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5 Underachieving Coaches with Most to Prove

Chris TrapassoAnalyst IJanuary 3, 2017

5 Underachieving Coaches with Most to Prove

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    If you've been hit with the distinction as an "underachieving" NFL coach, that means you've been squarely placed on the unenviable hot seat and are in danger of losing your job. 

    You've led disappointing teams during disheartening seasons and have likely fallen short of expectations. 

    These five NFL head coaches have certainly underwhelmed during their current coaching tenures and have a lot to prove in 2012. 

Chan Gailey

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    Chan Gailey has always been known for his offensive coaching mastery. 

    Last year, the Bills saw a drastic jump in many of their offensive numbers. In terms of yardage, they finished with the No. 14 ranked offense, a significant rise from ending 2010 ranked 25th. 

    However, Buffalo still hasn't sniffed playoff air since the winter of 2000, and Gailey's win-loss record with the Bills is a disheartening 10-22. What's more, Gailey is a disastrous 2-10 against divisional foes since being hired as the team's head coach prior to the 2010 campaign. 

    It's time for Gailey to win now. 

    The front office emptied the bank on defensive end Mario Williams in free agency and also acquired Mark Anderson from the New England Patriots, an edge-rusher with two 10-plus sack seasons on his resume. 

    Add in a newly minted Stevie Johnson and a slew of vital players returning from injury, and you'll see that Gailey has much to prove in 2012. 

Pete Carroll

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    Pete Carroll won't be able to get by with his spunky positive attitude and bravado any further than the 2012 season if his Seahawks don't make noise in the NFC.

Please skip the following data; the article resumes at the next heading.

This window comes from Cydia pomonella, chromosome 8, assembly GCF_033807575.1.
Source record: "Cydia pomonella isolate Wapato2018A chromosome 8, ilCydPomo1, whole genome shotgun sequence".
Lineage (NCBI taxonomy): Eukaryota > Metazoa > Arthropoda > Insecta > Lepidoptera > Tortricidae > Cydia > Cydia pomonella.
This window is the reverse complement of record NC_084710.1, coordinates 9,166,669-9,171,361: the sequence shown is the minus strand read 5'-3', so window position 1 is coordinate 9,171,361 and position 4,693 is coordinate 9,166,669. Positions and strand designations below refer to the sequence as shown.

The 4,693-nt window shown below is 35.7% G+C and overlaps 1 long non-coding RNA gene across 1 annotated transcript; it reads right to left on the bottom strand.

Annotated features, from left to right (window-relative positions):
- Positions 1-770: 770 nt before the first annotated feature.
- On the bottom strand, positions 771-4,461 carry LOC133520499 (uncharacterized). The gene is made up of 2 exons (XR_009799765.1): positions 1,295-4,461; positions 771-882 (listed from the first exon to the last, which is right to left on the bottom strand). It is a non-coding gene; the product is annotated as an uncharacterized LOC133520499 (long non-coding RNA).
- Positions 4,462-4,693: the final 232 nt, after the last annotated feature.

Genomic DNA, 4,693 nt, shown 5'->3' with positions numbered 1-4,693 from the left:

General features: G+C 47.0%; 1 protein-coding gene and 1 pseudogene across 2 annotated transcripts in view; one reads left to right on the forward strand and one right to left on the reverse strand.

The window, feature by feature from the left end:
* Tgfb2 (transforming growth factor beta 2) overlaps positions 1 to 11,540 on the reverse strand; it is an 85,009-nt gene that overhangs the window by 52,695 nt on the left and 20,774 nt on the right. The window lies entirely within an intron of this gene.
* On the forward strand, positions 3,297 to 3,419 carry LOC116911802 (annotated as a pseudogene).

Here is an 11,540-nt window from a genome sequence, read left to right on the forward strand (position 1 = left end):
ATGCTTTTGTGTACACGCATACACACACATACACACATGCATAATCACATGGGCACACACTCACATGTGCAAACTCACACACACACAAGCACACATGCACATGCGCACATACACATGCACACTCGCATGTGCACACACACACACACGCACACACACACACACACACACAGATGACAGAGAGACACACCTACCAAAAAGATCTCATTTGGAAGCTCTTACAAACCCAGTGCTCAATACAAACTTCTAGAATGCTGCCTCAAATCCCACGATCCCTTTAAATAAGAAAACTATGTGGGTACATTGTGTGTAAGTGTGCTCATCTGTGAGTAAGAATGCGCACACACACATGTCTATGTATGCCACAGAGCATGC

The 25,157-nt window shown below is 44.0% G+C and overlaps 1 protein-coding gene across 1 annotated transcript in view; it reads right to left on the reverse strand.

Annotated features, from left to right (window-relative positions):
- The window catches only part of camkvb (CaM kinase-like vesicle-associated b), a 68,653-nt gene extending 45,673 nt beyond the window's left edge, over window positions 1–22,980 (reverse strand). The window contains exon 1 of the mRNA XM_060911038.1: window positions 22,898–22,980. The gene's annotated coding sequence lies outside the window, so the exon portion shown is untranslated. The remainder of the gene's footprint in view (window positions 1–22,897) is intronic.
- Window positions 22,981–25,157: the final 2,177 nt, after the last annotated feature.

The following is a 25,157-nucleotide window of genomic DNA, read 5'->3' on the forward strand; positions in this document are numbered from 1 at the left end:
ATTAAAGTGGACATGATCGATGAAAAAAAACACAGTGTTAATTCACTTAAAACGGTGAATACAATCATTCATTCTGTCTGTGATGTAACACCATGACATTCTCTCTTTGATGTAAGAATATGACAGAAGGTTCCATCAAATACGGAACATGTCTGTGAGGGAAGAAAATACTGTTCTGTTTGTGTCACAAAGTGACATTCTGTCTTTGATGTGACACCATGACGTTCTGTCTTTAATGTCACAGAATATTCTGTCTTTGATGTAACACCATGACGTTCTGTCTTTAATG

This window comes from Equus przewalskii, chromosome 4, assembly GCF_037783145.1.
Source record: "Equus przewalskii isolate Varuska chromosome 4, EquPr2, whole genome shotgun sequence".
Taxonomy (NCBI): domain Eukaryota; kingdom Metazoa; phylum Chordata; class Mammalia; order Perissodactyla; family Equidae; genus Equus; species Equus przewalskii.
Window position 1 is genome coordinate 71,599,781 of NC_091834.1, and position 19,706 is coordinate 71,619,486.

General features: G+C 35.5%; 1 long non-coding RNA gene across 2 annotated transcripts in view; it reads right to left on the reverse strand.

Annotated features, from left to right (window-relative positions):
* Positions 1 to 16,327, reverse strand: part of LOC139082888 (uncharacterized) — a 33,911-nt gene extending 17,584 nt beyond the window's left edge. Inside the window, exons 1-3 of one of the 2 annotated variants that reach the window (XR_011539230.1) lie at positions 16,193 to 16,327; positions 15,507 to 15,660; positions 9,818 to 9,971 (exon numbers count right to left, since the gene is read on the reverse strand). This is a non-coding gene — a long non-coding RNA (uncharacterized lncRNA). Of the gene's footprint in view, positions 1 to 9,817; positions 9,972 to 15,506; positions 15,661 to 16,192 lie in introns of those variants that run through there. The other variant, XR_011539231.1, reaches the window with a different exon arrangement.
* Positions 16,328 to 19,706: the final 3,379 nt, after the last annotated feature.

Though Seattle inexplicably won the NFC West in 2010 and upset the defending champion New Orleans Saints, Carroll's teams have failed to reach the .500 mark once during the regular season. 

    He's built a formidable yet underrated defense (finished No. 9 in yards allowed in 2011), but his offense has sputtered with a few different quarterbacks. 

    Seahawks management grabbed Matt Flynn in free agency and drafted Russell Wilson to aid the quarterback competition. They also signed beastly running back Marshawn Lynch to a contract extension. Though Lynch may face a suspension from the league following an arrest on suspicion of DUI, Carroll won't be able to fall back on his potential absence as an excuse. 

    Seattle dominated the NFC West during the mid-2000s and have undergone a legitimate rebuilding process that's led to much higher expectations for the 2012 season.

Norv Turner

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    No coach has more to prove than San Diego's Norv Turner

    It was a surprise to some when he was brought back to the Chargers after yet another disappointing 8-8 season that caused the team to miss out on the postseason for the second straight year. 

    He's got a franchise quarterback in Philip Rivers, a true gun-slinger that is oftentimes mentioned in the same breath as the league's elite. Many teams would kill for the multitude of roster talent at Turner's disposal. 

    The AFC West is as wide open as any division, and if Turner's Chargers don't stake their claim as serious Super Bowl contenders, he'll be looking for a job following this season. 

Andy Reid

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    Andy Reid's been the Eagles coach since 1999 and has experienced a great deal of success with the Philadelphia organization. 

    However, his tenure hasn't been all smiles. 

    He's dealt with a few disappointing seasons, and a rash of media and fan discontent that followed. 

    In 2011, the "Dream Team" was as depressing as any, having to win their last four games just to reach the 8-8 mark. 

    With a year to gel under the belts of newly acquired guys like Nnamdi Asomugha, Jason Babin and Cullen Jenkins, the 2012 version of the Philadelphia Eagles have their sights set on the Super Bowl. 

    If Reid's group underwhelms again, his reign in Philly should be over. 

Mike Shanahan

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    Mike Shanahan is another noted offensive guru that has two Super Bowl championships on his resume. 

    His coaching genius hasn't yielded the desired results thus far in Washington. 

    Shanahan's Redskins have gone 11-21 and have finished last in the NFC East ever since he became the head coach in 2010. 

    The team sold their souls in the draft to move up to selected phenom quarterback and Heisman Trophy winner Robert Griffin III, finally giving Shanahan a truly gifted quarterback to mold. 

    This year, the NFC East will be as challenging as any division in football, but due to the hype surrounding RGIII, Shanahan, in his third season in the nation's capital, is under an extreme amount of pressure to finally deliver. 

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